In more exciting news, at site 38FA608 on the Broad River we have entered what appears to be an intact Late Archaic/Early Woodland midden in our excavation block. If my initial diagnosis is correct, we're now (literally) scraping the top of a buried occupation zone that dates to around 1000 BC (i.e., about 3000 radiocarbon years before present, give or take). We've encountered this zone at about 95-100 cm below datum, which translates to roughly 65-70 cm below surface in the block. There is no sign of a heavy occupation zone in the existing vertical profile wall at that depth, so we may be dealing with something that is fairly limited in size (or at least was not distributed evenly across the ground surface that was present 3000 years ago). In that regard, this was a bit of a surprise, but it's the good kind of surprise: we're learning more about the kinds, dates, and extents of deposits at this site with every shovel-full of dirt.
First, the "downstairs." We were without Jim Legg, so work was paused on the profile wall excavation (Unit 9). Two students finished up level 4 of Unit 7, the 1m x 2m unit being excavated to explore below the exposed profile. As I wrote last week, Unit 7 succeeded in locating the termination (or at least a hiatus in) the lamellae that presumably formed as a result of a process of particle migration/accumulation caused by water percolation. In other words, the end of the lamellae may be telling us something about the position of the water table.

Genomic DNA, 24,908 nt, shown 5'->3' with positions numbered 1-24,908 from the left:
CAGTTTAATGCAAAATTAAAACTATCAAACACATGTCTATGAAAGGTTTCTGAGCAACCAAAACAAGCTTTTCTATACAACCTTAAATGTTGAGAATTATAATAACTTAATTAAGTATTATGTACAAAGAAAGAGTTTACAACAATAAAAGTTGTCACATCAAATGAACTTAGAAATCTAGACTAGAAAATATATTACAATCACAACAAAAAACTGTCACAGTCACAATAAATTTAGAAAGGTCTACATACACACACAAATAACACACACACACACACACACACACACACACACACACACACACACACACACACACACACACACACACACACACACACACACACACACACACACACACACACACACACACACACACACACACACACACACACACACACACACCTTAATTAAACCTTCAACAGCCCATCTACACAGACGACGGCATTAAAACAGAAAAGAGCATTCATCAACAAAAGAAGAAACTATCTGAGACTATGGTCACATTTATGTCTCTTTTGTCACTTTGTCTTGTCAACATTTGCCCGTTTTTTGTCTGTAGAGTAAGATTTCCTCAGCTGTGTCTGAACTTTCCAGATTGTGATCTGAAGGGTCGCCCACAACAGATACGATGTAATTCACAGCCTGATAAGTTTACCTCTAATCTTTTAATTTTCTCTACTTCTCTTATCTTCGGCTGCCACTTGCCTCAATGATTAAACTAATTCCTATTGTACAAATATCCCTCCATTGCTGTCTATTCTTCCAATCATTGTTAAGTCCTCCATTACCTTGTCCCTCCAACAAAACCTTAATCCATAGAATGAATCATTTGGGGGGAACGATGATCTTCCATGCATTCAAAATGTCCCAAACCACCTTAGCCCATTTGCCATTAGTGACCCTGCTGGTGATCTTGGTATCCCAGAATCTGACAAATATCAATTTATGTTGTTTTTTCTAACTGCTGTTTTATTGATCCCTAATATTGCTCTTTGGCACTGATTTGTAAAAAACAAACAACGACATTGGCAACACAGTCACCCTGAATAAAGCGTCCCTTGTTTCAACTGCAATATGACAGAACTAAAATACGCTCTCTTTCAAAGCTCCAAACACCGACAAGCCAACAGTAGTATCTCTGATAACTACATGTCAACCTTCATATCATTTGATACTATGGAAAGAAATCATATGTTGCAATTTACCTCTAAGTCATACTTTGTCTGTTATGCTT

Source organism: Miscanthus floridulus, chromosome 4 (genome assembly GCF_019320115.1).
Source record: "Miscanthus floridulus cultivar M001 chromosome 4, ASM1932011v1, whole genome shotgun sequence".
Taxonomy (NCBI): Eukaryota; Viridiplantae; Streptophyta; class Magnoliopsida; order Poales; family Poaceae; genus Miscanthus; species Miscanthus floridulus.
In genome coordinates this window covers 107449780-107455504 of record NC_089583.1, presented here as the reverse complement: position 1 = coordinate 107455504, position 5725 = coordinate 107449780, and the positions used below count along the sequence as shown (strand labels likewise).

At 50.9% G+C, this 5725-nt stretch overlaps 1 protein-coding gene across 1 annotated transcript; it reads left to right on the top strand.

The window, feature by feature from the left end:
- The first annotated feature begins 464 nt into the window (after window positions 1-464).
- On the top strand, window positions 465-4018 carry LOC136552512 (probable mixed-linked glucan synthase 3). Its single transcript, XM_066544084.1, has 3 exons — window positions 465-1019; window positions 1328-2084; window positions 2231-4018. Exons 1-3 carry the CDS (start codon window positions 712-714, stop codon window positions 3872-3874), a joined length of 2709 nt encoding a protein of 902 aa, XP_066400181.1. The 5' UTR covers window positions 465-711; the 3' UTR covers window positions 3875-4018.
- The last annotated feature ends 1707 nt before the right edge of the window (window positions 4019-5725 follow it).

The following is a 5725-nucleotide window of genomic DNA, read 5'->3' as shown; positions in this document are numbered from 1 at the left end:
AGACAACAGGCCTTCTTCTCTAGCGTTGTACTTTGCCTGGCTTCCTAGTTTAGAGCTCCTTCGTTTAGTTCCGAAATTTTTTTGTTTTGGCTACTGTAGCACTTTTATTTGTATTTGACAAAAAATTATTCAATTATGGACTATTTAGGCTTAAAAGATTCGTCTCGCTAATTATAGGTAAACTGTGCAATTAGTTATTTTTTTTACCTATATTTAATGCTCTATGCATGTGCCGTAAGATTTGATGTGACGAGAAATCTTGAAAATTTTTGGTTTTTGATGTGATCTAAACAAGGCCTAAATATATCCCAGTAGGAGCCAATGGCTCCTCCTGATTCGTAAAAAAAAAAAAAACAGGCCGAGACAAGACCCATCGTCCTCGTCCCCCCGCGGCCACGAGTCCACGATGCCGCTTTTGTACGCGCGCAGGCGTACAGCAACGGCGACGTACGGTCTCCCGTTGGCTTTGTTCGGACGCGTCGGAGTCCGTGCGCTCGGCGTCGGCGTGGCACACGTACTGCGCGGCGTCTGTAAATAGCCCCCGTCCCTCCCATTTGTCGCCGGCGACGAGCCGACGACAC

Anyway, our work at this site could potentially end up being useful in helping to understand what's going on during the Early Woodland here, both in terms of lithic technology and cultural/social behavior. The zone that we're getting into in the block (partway through Zone 3) probably corresponds to the large pit features exposed in the profile wall. If we don't find any features in the block at this depth, it is only going to increase my desire to rescue what is left of those features from the profile. That would entail excavating a roughly 3m x 3m unit down from the top of deposits -- not a trivial undertaking. It would give us three more meters of vertical profile and would expose the remainder of the features in plan view. It would be a big time/energy commitment, and I don't think I can get it done during the field school. I may change my mind, however.
Excavations in Unit 5 are a currently about 20 cm behind those in Units 4 and 6. Given what we now know is on the horizon for Unit 5, my plan is to continue the intensive piece-plotting excavations in that unit all the way down. At 75 cmbd, there's a possible feature to deal with (it looks fairly similar to Feature 6, the small charcoal-flecked basin we excavated in Unit 6 last week). The large, plow-sheared rock in Unit 5 remains in the floor, as we still haven't reached the surface that it's sitting on (thankfully, no-one has tripped over it yet). It will be interesting to see what, if anything, is around it when we reach the depth that would have been the surface when it was deposited.